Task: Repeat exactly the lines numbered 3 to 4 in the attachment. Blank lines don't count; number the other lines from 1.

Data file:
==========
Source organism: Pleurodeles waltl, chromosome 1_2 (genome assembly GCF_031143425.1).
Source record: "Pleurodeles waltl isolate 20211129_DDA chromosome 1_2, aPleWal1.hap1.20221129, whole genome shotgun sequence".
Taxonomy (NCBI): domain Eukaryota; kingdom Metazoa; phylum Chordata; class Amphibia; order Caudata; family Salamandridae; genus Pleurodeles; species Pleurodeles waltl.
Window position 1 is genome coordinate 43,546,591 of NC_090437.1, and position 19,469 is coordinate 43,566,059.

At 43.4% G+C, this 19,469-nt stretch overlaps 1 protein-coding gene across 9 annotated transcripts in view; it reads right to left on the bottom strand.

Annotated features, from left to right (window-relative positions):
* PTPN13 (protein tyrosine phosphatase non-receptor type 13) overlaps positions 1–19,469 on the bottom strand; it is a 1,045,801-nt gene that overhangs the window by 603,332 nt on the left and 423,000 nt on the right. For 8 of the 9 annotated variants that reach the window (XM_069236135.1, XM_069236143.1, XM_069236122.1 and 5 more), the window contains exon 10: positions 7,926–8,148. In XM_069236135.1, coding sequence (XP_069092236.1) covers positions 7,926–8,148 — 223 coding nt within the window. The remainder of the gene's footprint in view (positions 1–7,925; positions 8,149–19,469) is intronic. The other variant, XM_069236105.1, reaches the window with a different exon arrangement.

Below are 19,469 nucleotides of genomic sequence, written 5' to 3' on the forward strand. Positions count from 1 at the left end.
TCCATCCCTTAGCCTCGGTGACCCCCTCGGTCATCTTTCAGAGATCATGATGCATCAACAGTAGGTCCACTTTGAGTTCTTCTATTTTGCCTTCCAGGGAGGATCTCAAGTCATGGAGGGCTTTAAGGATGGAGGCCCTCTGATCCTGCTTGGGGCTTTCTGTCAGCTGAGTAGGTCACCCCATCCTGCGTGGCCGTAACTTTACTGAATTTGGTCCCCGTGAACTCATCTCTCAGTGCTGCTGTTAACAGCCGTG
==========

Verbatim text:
Taxonomy (NCBI): domain Eukaryota; kingdom Metazoa; phylum Chordata; class Amphibia; order Caudata; family Salamandridae; genus Pleurodeles; species Pleurodeles waltl.
Window position 1 is genome coordinate 43,546,591 of NC_090437.1, and position 19,469 is coordinate 43,566,059.